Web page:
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Sunday, April 21, 2013

Why the academic and research world needs a healthy growing economy;

We have spent a great deal of time recently discussing the impact of budget sequestration. Academic medicine is remarkably dependent upon Federal dollars, whether it be through grants or Federal health care dollars, and the effects of Federal cuts are significant in the short term. However, whatever effects we might need to deal with now are likely trivial compared to the effects we will see if we continue with our present business model.

I previously wrote about the crowding out effect of entitlements spending on biomedical research, the latter being squeezed as part of the shrinking discretionary pool of dollars.(Entitlements and Biomedical Research)
What I wrote back then stills holds now, perhaps even more so. If academic medicine and university based research is going to be heavily dependent upon federal research support, being aware of and supportive of policies which are conducive of a growing economy and tax base is essential for any long term prospects. Presently, that is not the case.

We need only to look across the Atlantic Ocean to see what happens when demographics and uncontrolled entitlements place a squeeze on economies. They have attempted to build states with rich social support packages upon the backbone of shrinking and aging populations and hope to address the growth and revenue shortfalls with higher taxes and creative debt. They have been able to hold on as long as they have since they have relied on the US military shield and they have borrowed recklessly. Western Europe has become militarily irrelevant and it is on the way to becoming economically irrelevant.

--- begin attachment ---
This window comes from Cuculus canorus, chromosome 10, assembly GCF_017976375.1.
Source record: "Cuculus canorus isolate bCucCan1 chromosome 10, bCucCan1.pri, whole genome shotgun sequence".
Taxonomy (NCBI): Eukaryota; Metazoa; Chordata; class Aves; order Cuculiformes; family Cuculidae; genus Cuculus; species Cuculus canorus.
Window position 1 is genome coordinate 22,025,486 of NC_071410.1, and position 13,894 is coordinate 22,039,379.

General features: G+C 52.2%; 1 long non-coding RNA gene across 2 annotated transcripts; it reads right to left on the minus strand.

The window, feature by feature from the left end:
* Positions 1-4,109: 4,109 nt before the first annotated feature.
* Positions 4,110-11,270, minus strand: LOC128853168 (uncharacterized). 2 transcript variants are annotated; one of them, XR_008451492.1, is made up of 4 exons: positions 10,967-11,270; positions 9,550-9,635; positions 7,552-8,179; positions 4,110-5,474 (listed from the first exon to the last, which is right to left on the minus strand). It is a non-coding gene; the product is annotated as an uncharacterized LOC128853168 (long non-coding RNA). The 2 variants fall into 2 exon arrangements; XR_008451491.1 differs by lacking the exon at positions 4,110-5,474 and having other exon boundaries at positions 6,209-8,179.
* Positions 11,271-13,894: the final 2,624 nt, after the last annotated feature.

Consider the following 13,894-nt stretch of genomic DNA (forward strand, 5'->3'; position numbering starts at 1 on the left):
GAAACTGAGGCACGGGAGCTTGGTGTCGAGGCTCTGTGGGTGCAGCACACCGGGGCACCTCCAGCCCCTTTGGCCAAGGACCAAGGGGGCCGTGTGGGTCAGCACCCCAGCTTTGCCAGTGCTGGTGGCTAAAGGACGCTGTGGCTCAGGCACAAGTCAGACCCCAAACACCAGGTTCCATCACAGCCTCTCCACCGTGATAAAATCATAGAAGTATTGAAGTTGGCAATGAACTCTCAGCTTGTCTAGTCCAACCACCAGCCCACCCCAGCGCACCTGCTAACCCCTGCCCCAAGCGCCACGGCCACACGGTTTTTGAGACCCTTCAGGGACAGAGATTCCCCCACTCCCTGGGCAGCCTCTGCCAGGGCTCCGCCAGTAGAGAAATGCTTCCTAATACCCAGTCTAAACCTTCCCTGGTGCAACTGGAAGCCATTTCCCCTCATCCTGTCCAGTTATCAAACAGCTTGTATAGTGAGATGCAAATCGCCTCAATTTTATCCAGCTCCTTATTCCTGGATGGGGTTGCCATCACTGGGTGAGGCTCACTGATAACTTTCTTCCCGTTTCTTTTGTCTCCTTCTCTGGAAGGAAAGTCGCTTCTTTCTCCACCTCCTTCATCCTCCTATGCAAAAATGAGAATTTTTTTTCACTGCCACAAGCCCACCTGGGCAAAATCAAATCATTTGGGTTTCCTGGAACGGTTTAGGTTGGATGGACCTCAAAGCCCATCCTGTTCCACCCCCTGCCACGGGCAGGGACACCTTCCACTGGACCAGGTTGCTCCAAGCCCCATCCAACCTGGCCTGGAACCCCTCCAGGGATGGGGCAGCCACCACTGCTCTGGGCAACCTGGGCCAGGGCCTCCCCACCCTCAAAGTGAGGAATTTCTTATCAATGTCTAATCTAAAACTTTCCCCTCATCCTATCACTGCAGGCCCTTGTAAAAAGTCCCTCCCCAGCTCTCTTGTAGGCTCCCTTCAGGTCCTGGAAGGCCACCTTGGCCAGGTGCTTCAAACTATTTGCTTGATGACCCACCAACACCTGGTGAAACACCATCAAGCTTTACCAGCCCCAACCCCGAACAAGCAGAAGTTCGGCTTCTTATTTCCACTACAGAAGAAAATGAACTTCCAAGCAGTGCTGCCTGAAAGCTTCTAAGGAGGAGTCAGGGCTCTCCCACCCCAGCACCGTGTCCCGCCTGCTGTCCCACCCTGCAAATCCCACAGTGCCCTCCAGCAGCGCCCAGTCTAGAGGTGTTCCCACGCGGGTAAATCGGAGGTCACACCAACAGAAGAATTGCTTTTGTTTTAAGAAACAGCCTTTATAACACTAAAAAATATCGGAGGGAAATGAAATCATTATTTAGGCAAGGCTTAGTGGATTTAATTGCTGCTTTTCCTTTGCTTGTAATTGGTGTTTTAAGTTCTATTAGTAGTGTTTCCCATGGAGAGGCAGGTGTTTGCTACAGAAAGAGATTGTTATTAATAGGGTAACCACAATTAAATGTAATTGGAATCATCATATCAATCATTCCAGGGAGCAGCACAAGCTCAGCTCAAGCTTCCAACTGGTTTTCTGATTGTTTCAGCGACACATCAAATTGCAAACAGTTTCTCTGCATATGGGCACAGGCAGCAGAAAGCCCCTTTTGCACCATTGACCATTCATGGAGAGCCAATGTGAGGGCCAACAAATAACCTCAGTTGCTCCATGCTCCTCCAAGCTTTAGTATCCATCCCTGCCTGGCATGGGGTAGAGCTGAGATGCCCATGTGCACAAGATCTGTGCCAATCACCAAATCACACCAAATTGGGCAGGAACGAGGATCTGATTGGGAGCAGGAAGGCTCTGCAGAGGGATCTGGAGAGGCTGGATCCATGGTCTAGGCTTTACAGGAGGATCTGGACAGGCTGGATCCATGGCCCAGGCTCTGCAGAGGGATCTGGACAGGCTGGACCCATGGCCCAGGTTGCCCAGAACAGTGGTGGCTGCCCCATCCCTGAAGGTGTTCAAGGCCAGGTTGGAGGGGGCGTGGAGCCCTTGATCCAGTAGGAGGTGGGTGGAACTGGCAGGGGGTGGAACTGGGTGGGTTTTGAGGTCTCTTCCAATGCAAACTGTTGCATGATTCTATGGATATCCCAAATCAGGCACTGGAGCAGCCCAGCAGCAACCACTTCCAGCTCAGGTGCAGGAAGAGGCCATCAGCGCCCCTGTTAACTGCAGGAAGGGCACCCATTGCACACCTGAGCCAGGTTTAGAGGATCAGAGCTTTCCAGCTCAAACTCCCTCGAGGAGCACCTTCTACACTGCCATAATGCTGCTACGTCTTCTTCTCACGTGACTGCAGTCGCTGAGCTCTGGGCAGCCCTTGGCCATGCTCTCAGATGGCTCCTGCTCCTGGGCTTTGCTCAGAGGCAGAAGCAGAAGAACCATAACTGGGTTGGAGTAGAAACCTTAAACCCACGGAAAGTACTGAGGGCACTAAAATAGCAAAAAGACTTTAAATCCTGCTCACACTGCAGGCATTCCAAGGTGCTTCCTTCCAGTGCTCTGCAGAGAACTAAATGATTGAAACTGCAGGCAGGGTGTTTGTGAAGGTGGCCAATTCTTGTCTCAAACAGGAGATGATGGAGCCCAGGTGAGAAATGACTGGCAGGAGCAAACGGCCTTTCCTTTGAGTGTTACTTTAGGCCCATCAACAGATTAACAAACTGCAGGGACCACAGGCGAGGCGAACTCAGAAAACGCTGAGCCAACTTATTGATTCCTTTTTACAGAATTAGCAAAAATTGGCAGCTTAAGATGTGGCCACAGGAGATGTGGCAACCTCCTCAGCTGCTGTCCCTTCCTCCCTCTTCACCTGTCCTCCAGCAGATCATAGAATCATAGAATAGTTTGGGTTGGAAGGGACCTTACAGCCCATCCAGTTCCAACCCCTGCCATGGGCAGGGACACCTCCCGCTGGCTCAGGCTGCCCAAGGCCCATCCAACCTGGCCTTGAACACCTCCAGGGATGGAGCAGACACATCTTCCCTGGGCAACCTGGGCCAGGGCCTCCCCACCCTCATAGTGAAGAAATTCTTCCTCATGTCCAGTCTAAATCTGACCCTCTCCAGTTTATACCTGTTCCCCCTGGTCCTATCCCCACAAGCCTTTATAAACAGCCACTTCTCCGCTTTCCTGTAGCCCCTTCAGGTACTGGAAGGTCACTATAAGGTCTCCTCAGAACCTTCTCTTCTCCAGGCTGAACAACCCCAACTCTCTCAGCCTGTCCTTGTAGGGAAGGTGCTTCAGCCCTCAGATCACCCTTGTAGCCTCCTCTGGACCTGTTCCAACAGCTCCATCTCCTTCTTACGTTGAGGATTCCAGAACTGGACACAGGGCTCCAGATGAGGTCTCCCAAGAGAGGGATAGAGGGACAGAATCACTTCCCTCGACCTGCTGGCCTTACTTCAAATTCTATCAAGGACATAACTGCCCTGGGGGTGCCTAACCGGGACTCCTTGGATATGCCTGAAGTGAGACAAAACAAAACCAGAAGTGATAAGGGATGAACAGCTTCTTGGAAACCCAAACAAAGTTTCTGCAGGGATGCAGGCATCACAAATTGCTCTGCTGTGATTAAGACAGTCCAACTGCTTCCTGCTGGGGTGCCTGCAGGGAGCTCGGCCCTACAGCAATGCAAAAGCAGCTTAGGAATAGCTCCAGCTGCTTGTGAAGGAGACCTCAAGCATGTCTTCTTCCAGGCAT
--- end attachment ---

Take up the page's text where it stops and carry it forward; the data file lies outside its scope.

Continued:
Europe continues to trail behind the US in terms of support of research funding.
(EMRC statement on medical research in the EU)
Both in absolute and relative (to GDP) terms, the US spends more on health care (about 6400 € at purchasing power parity exchange rates). Moreover, about 50% of all public US money for research is going to medical research and that translates to their public spending for biomedical research being about 3.5- fold higher per capita ( 143 € for 2009) than is the case in Europe.
And it is only going to get worse as the wealth generating machinery of Europe becomes consumed by its debt and entitlement supporting functions. To have an enduring and robust bio-medical research presence, we need a growing economy and manage entitlement growth in the long term. Sequester is impactful but it is just a small taste of what we face if we do not get the diagnosis right.


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